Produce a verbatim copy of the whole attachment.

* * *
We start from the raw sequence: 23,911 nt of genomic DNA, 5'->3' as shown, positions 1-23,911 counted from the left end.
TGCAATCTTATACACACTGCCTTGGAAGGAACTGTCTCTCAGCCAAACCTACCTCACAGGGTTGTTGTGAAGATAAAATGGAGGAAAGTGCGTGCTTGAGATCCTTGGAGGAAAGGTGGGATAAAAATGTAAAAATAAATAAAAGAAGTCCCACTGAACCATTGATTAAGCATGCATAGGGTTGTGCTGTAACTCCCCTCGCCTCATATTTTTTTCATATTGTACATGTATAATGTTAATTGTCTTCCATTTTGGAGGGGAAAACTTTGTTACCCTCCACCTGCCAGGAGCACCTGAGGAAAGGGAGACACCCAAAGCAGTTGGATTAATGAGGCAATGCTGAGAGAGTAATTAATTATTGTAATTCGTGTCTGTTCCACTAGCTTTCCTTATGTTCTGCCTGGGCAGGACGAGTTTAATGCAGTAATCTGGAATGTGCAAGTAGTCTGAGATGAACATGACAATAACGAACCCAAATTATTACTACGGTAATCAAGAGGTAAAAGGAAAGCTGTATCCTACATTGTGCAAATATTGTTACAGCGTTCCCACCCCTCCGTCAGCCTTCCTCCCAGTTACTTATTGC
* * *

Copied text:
We start from the raw sequence: 23,911 nt of genomic DNA, 5'->3' as shown, positions 1-23,911 counted from the left end.
TGCAATCTTATACACACTGCCTTGGAAGGAACTGTCTCTCAGCCAAACCTACCTCACAGGGTTGTTGTGAAGATAAAATGGAGGAAAGTGCGTGCTTGAGATCCTTGGAGGAAAGGTGGGATAAAAATGTAAAAATAAATAAAAGAAGTCCCACTGAACCATTGATTAAGCATGCATAGGGTTGTGCTGTAACTCCCCTCGCCTCATATTTTTTTCATATTGTACATGTATAATGTTAATTGTCTTCCATTTTGGAGGGGAAAACTTTGTTACCCTCCACCTGCCAGGAGCACCTGAGGAAAGGGAGACACCCAAAGCAGTTGGATTAATGAGGCAATGCTGAGAGAGTAATTAATTATTGTAATTCGTGTCTGTTCCACTAGCTTTCCTTATGTTCTGCCTGGGCAGGACGAGTTTAATGCAGTAATCTGGAATGTGCAAGTAGTCTGAGATGAACATGACAATAACGAACCCAAATTATTACTACGGTAATCAAGAGGTAAAAGGAAAGCTGTATCCTACATTGTGCAAATATTGTTACAGCGTTCCCACCCCTCCGTCAGCCTTCCTCCCAGTTACTTATTGC